A variety of methods is known by which compounds can be encapsulated in the form of microparticles. See, for example, U.S. Pat. Nos. 5,019,400 and 4,954,298 and European patent application EP 442671. In these methods, the material to be encapsulated (drugs or other active agents) is generally dissolved, dispersed, or emulsified, using stirrers, agitators, or other dynamic mixing techniques, in a solvent containing the polymeric material. Solvent is then removed from the microparticles and thereafter the microparticle product is obtained. Encapsulation techniques have been successfully applied to encapsulate growth factors such as transforming growth factor-beta (TGF-b), recombinant bone morphogenetic protein (rhBMP-2) and basic fibroblast growth factor (bFGF) in poly(lactic-co-glycolic acid) (PLGA) microspheres (see, Lu et al. “Controlled release of transforming growth factor beta 1 from biodegradable polymer microparticles”, J Biomed Mater Res, 50(3): 440-51, 2000; Lu et al., “TGF-beta 1 release from biodegradable polymer microparticles: its effects on marrow stromal osteoblast function”, J Bone Joint Surg Am, 83-A (Suppl 1 (Pt 2)): S82-91, 2001; Oldham et al., “Biological activity of rhBMP-2 released from PLGA microspheres”, J Biomech Eng, 122(3): 289-92, 2000; and Peter et al., “Effects of transforming growth factor beta 1 released from biodegradable polymer microparticles on marrow stromal osteoblasts cultured on poly(propylene fumarate) substrates.” J Biomed Mater Res, 50(3): 452-62, 2000).

The addition of growth factors within a poly(propylene fumarate) scaffold could result in a composite biomaterial that could serve both a structural role and a drug delivery role. For example, an injectable formulation consisting of poly(propylene fumarate) and growth factor-loaded microspheres could be used to fill bone defects. However, the most extensively studied bioabsorbable microsphere is made from poly(lactic-co-glycolic acid), and conventional poly(lactic-co-glycolic acid) microspheres would not be expected to attach to the wall of a poly(propylene fumarate) scaffold. As a result, the poly(lactic-co-glycolic acid) microspheres can migrate out of the scaffold. Due to the migration of the poly(lactic-co-glycolic acid) microspheres, the local sustained release of the protein is less controllable.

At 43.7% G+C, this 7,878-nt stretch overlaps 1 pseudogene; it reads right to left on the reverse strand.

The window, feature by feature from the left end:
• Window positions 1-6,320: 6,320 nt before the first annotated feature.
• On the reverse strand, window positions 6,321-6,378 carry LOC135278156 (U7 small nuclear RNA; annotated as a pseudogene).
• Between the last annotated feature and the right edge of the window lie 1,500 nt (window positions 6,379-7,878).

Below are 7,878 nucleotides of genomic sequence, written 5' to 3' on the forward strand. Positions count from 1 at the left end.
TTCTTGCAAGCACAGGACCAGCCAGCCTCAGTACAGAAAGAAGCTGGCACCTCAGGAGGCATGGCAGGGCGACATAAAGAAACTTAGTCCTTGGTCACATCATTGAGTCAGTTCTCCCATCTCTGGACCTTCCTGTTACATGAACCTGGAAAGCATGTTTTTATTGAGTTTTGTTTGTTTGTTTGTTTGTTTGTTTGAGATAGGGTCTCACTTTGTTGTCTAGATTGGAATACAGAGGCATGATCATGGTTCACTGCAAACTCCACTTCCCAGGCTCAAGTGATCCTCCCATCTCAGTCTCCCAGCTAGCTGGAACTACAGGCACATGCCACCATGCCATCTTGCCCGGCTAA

Therefore, there is a need for bioabsorbable microspheres that controllably release a bioactive agent and that can be attached to a scaffold for tissue regeneration such that the microspheres do not migrate out of the scaffold. Further, there is a need for a material that can be used to prepare a scaffold for tissue regeneration having attached microspheres that controllably release a bioactive agent. Also, there is a need for a scaffold for tissue regeneration that has attached microspheres which controllably release a bioactive agent and which do not migrate out of the scaffold.

SUMMARY OF THE INVENTION

The foregoing needs are met by a microsphere according to the invention for controlled release of a bioactive agent. The microsphere includes poly(propylene fumarate), a polymeric material other than poly(propylene fumarate), and a bioactive agent. Preferably, the polymeric material is poly(lactic-co-glycolic acid). The bioactive agent is selected depending on the physiological effect desired. For example, in bone regeneration applications, the bioactive agent may be selected from osteoinductive agents, peptides, growth hormones, osteoconductive agents, cytokines and mixtures thereof. The bioactive agent is uniformly or non-uniformly dispersed in the microsphere, the microsphere has a diameter in the range of 1 to 300 micrometers, the microsphere has a surface free from indentations and cracks, the poly(propylene fumarate) and poly(lactic-co-glycolic acid) are uniformly or non-uniformly distributed in the microsphere, and the microsphere releases the bioactive agent in a sustained manner (and most preferably linear manner) after an initial burst release.

Drug release using microspheres alone is not predictable enough in vivo due to the mobility of these microspheres when in contact with body fluids. One purpose of the invention is to covalently bond the microspheres to the biodegradable polymer scaffolds. To achieve covalent bonding, poly(propylene fumarate) is incorporated to form blend microspheres. The double bonds along the poly(propylene fumarate) chain provide sites of covalent linkage with a poly(propylene fumarate)-based scaffold.